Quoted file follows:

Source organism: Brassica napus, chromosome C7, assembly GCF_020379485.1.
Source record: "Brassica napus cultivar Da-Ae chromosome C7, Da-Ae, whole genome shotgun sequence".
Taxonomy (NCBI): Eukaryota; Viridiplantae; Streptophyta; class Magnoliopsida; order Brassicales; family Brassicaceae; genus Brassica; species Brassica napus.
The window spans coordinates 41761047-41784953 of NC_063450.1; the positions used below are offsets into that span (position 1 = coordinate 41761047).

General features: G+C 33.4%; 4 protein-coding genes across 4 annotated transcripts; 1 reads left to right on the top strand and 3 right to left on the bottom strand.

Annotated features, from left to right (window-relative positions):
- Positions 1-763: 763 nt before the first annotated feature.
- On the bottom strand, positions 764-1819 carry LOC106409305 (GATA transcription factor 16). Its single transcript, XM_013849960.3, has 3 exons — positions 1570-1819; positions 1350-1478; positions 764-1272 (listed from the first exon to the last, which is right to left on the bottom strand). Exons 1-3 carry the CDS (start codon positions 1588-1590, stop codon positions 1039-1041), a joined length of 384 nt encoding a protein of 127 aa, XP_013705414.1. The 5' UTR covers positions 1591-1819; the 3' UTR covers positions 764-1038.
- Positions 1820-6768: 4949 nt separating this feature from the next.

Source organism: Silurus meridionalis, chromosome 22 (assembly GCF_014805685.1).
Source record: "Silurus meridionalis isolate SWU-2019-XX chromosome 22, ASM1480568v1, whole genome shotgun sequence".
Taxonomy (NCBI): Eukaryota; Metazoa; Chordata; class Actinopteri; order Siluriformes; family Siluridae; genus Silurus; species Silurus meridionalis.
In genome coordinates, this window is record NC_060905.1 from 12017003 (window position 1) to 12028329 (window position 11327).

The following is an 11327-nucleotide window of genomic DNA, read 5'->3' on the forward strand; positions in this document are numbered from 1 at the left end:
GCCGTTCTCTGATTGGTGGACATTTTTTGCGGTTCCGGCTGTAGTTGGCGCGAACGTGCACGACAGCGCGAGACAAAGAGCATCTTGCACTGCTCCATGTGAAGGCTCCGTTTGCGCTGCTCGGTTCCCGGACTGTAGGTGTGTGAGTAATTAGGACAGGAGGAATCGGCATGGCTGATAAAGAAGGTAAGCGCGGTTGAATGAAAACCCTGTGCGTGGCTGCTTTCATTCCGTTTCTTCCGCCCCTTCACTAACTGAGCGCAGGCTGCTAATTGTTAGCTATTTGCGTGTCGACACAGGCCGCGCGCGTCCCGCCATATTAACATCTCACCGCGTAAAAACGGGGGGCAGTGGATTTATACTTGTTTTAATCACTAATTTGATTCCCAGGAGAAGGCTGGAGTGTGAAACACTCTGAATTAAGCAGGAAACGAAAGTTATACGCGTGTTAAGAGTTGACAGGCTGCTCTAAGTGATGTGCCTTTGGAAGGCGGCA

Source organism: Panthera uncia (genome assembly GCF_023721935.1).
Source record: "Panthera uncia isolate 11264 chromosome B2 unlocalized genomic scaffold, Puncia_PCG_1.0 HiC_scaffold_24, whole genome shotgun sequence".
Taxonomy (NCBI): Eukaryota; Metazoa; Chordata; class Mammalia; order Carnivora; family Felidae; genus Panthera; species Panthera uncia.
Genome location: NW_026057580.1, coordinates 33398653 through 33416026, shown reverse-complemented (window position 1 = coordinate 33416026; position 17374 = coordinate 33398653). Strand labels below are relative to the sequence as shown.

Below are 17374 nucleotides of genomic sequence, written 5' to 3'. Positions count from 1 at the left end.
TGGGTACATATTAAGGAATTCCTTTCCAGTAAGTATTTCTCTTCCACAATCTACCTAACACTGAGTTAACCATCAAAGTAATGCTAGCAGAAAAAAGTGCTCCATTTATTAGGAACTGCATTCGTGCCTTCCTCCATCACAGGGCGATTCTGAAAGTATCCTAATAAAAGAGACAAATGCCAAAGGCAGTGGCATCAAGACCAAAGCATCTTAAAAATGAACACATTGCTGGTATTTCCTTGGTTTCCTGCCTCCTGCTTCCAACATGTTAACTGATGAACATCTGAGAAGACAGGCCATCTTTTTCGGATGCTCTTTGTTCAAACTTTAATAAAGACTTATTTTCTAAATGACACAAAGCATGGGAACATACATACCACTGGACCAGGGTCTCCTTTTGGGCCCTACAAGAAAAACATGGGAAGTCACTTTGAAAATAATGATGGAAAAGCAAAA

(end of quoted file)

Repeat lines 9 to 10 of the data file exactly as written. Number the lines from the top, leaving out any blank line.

- Positions 1820-6768: 4949 nt separating this feature from the next.

Source organism: Silurus meridionalis, chromosome 22 (assembly GCF_014805685.1).